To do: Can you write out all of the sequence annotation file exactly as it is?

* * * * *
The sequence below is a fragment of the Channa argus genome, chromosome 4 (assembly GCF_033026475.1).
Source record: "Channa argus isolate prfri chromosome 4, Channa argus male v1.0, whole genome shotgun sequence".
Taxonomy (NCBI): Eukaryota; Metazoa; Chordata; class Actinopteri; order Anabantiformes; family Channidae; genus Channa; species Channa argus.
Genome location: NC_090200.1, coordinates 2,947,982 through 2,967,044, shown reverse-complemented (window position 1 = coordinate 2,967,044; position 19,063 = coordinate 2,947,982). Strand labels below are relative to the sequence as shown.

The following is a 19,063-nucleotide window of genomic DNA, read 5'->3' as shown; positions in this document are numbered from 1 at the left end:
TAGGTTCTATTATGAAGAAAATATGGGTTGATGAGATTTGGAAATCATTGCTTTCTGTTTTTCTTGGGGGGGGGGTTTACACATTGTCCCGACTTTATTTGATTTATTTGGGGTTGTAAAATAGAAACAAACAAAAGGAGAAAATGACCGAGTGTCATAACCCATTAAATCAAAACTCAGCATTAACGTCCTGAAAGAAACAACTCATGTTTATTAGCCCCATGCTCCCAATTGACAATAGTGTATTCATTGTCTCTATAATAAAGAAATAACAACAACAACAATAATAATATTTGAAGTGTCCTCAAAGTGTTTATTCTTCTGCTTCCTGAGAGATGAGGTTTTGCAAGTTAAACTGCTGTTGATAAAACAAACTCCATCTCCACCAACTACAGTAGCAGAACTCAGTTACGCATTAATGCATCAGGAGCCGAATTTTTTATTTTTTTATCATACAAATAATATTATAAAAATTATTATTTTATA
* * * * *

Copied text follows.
The sequence below is a fragment of the Channa argus genome, chromosome 4 (assembly GCF_033026475.1).
Source record: "Channa argus isolate prfri chromosome 4, Channa argus male v1.0, whole genome shotgun sequence".
Taxonomy (NCBI): Eukaryota; Metazoa; Chordata; class Actinopteri; order Anabantiformes; family Channidae; genus Channa; species Channa argus.
Genome location: NC_090200.1, coordinates 2,947,982 through 2,967,044, shown reverse-complemented (window position 1 = coordinate 2,967,044; position 19,063 = coordinate 2,947,982). Strand labels below are relative to the sequence as shown.

The following is a 19,063-nucleotide window of genomic DNA, read 5'->3' as shown; positions in this document are numbered from 1 at the left end:
TAGGTTCTATTATGAAGAAAATATGGGTTGATGAGATTTGGAAATCATTGCTTTCTGTTTTTCTTGGGGGGGGGGTTTACACATTGTCCCGACTTTATTTGATTTATTTGGGGTTGTAAAATAGAAACAAACAAAAGGAGAAAATGACCGAGTGTCATAACCCATTAAATCAAAACTCAGCATTAACGTCCTGAAAGAAACAACTCATGTTTATTAGCCCCATGCTCCCAATTGACAATAGTGTATTCATTGTCTCTATAATAAAGAAATAACAACAACAACAATAATAATATTTGAAGTGTCCTCAAAGTGTTTATTCTTCTGCTTCCTGAGAGATGAGGTTTTGCAAGTTAAACTGCTGTTGATAAAACAAACTCCATCTCCACCAACTACAGTAGCAGAACTCAGTTACGCATTAATGCATCAGGAGCCGAATTTTTTATTTTTTTATCATACAAATAATATTATAAAAATTATTATTTTATA